Background Psychiatric patients have a higher suicide risk following hospital discharge.

Aims To identify social, clinical and health-care delivery factors in recently discharged patients.

Method Retrospective case—control study of 234 patients who died within 1 year of hospital discharge, matched for age, gender, diagnosis and admission period with 431 controls. Odds ratios for identified risk factors were calculated using conditional multiple logistic regression.

Results Independent increased-risk factors were: not being White; living alone; history of deliberate self-harm (DSH); suicidal ideation precipitating admission; hopelessness; admission under different consultant; onset of relationship difficulties; loss of job; in-patient DSH; unplanned discharge; significant care professional leaving/on leave. Reduced-risk factors were: shared accommodation; delusions at admission; misuse of non-prescribed substances; and continuity of contact.

Conclusions Continuity of contact may reduce suicide risk. Discontinuity of care from a significant professional is associated with increased risk of suicide.

Suicide is a major cause of death in mental illness, increased risk being associated with all diagnoses except dementia (Harris & Barraclough, 1997). Reducing suicide among patients with severe mental illness was a target in Health of the Nation (Department of Health, 1992). Accurate prediction of risk is difficult (Allebeck et al, 1986; Appleby, 1992) and little is known about the protective or disruptive effect of mental health care. Although risk is highest in the month after discharge (Goldacre et al, 1993; Geddes & Juszczak, 1995), the incidence of suicide is low. The sensitivity, specificity and positive predictive value of known risk factors is low, and therefore the number of false-positives (patients perceived as high risk who do not commit suicide) is high (Goldstein et al, 1991). The Wessex Recent In-Patient Suicide Study (WRISS) is a retrospective case—control study designed to test the hypotheses that certain personal and clinical characteristics can predict increased risk and that continuity of care after discharge reduces risk of suicide.


Sample size calculation

A 2:1 control—case ratio was chosen to increase the power of the study. A standard calculation at a significance level of 0.05 and a power of 80%, based on an odds ratio of 1.5, assuming a breakdown in continuity of care of 40% in living patients and 50% in deceased patients, gave a sample size of 600 living controls and 300 deceased in-patients.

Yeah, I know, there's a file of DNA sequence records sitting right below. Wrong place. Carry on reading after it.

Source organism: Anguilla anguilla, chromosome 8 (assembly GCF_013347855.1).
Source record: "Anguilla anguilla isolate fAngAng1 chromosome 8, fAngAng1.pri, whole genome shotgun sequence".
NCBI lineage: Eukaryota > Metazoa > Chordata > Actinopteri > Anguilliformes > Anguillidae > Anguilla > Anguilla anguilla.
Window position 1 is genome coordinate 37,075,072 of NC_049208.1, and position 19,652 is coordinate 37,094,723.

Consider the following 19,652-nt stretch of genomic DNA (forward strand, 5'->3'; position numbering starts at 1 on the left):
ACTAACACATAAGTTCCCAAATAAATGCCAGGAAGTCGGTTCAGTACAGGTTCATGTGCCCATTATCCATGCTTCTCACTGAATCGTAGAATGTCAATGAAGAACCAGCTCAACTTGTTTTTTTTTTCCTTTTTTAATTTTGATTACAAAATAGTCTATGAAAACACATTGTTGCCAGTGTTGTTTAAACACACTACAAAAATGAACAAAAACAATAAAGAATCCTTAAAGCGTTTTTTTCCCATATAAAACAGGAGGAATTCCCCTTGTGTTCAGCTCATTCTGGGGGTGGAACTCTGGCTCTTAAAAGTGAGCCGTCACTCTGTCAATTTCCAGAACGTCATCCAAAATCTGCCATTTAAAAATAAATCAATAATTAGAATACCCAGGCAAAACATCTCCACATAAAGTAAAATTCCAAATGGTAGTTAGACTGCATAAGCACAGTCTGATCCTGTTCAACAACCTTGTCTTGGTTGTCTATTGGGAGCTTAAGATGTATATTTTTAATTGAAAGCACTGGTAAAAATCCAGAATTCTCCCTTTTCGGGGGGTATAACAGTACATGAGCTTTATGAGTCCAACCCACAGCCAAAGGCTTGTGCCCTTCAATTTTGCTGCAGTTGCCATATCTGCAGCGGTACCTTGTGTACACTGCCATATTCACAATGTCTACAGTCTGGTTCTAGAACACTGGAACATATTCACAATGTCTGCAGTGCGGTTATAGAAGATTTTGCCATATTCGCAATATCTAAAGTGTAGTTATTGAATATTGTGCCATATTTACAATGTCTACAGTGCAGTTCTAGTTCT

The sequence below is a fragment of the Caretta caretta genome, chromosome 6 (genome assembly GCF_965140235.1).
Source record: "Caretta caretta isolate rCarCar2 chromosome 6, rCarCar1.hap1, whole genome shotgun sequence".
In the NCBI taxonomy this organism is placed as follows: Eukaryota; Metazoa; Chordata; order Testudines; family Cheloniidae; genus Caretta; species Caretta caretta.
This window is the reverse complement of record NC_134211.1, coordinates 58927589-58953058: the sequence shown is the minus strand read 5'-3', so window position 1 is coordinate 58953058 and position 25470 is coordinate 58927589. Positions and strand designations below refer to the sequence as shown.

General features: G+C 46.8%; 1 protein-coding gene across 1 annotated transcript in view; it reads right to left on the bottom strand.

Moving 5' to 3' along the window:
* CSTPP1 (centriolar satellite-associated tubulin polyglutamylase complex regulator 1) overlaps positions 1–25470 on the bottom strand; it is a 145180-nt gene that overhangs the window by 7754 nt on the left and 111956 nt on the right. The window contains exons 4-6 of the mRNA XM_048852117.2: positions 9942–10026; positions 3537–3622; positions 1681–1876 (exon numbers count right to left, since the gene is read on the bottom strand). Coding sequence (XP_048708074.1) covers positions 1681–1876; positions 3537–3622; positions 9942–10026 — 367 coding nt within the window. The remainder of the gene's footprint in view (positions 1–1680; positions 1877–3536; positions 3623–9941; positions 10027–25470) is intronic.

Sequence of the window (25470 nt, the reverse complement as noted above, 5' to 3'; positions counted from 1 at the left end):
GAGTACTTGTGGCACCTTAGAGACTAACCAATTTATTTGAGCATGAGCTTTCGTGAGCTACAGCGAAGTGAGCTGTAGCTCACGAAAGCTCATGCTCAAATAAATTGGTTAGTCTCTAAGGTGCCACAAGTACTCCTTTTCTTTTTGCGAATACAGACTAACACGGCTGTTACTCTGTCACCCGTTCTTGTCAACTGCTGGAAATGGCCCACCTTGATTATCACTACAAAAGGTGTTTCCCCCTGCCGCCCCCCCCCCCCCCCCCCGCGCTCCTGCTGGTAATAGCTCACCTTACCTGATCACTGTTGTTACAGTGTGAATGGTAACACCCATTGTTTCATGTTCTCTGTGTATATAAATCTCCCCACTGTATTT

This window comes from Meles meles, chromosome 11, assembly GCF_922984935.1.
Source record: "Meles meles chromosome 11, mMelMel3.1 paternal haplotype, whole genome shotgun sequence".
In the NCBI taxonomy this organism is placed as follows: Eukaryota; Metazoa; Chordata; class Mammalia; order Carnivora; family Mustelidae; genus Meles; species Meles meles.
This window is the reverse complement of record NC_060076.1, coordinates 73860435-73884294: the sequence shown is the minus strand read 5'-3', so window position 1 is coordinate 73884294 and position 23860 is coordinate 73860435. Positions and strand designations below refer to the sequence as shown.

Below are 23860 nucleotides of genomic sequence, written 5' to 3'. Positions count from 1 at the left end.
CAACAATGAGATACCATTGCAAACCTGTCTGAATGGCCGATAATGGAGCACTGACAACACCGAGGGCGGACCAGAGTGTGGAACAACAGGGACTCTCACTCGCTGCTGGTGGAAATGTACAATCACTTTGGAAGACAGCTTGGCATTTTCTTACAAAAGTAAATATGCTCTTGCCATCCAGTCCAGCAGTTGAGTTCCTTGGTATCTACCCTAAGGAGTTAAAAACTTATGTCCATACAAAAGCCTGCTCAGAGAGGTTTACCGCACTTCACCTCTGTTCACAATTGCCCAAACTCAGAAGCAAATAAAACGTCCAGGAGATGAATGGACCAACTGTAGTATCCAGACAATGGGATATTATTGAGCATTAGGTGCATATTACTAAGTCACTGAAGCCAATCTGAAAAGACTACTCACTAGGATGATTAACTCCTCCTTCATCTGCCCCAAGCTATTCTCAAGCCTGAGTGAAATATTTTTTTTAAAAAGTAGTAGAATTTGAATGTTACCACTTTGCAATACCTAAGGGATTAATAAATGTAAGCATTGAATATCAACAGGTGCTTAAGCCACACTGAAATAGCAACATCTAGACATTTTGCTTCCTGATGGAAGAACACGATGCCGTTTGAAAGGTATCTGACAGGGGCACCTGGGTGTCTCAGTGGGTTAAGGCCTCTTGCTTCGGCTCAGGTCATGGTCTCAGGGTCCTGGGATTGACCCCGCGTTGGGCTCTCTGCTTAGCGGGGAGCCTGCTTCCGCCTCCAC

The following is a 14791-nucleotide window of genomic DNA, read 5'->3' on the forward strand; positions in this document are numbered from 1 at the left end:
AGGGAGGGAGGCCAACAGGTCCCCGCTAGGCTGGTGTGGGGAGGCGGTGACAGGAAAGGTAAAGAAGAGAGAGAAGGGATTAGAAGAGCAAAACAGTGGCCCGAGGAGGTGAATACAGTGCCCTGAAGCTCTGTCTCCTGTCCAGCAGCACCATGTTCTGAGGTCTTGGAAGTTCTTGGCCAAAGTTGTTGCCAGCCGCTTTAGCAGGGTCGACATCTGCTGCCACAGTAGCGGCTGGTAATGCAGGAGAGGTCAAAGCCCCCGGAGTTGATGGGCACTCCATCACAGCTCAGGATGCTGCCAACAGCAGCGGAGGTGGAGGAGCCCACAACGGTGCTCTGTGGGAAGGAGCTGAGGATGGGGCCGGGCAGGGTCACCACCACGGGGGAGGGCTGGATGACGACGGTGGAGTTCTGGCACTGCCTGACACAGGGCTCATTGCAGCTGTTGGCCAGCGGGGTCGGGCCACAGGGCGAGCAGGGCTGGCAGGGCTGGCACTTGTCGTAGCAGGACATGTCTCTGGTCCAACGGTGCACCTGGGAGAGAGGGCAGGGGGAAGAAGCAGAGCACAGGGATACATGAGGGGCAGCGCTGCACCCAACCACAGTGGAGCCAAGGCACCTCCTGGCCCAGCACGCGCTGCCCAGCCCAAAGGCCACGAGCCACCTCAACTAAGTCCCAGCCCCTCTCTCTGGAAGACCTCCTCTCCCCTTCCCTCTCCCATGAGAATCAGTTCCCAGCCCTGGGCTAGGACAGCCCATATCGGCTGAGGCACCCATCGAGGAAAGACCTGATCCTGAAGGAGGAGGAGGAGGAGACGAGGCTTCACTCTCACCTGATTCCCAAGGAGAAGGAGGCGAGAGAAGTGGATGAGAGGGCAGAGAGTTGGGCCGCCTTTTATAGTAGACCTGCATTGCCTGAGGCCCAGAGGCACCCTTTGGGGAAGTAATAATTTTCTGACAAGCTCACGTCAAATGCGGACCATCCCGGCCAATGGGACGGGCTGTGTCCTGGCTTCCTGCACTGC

Identification of recently discharged psychiatric patients

Every resident of Hampshire, Dorset, Wiltshire and the Isle of Wight (Wessex) on whom a suicide (ICD-9 E950-59) or open verdict (ICD-9 E980-89, excluding E9888) was given in the years 1988-1997 was identified from official mortality files and coroners' registers (King, 1983). These deaths are collectively referred to as suicides; all open verdict deaths were considered as potential suicides, because previous findings suggest that this gives a more accurate figure for overall suicides (Abed & Baker, 1998), and open verdicts are included within the Health of the Nation targets. Every inquest file was inspected and 373 suicides (including 92 open verdicts (25%)) were identified who died before discharge or within a year of discharge from psychiatric in-patient treatment.

Ethical approval was obtained to inspect the case notes of discharged recent psychiatric patients admitted to a hospital in the Wessex region, and matched control patients. Recent in-patients admitted to hospitals outside Wessex, to military or naval hospitals or to a special (high-security) hospital were excluded. Data were extracted from medical case notes by one psychiatrist (J.M.A.S.) and recorded on a specifically designed pro forma under the headings: Admission history; Demographic information (including legal and de facto marital status); Psychiatric history; Medical history; Index admission; Discharge data; Communication with GP; Treatment at admission and at death/follow-up; Last contact; Status of arranged psychiatric services at death/follow-up; Continuity of contact; and Changes in personnel after discharge. Two key variables were defined: whether or not there had been a break in continuity of contact and whether or not there had been a change in key personnel. Continuity of care was assessed by the number of days a patient had been ‘out of contact’, as measured by the interval between the date of a missed appointment, or self-discharge, and the date of next contact. Key personnel included keyworker, consultant or out-patient doctor.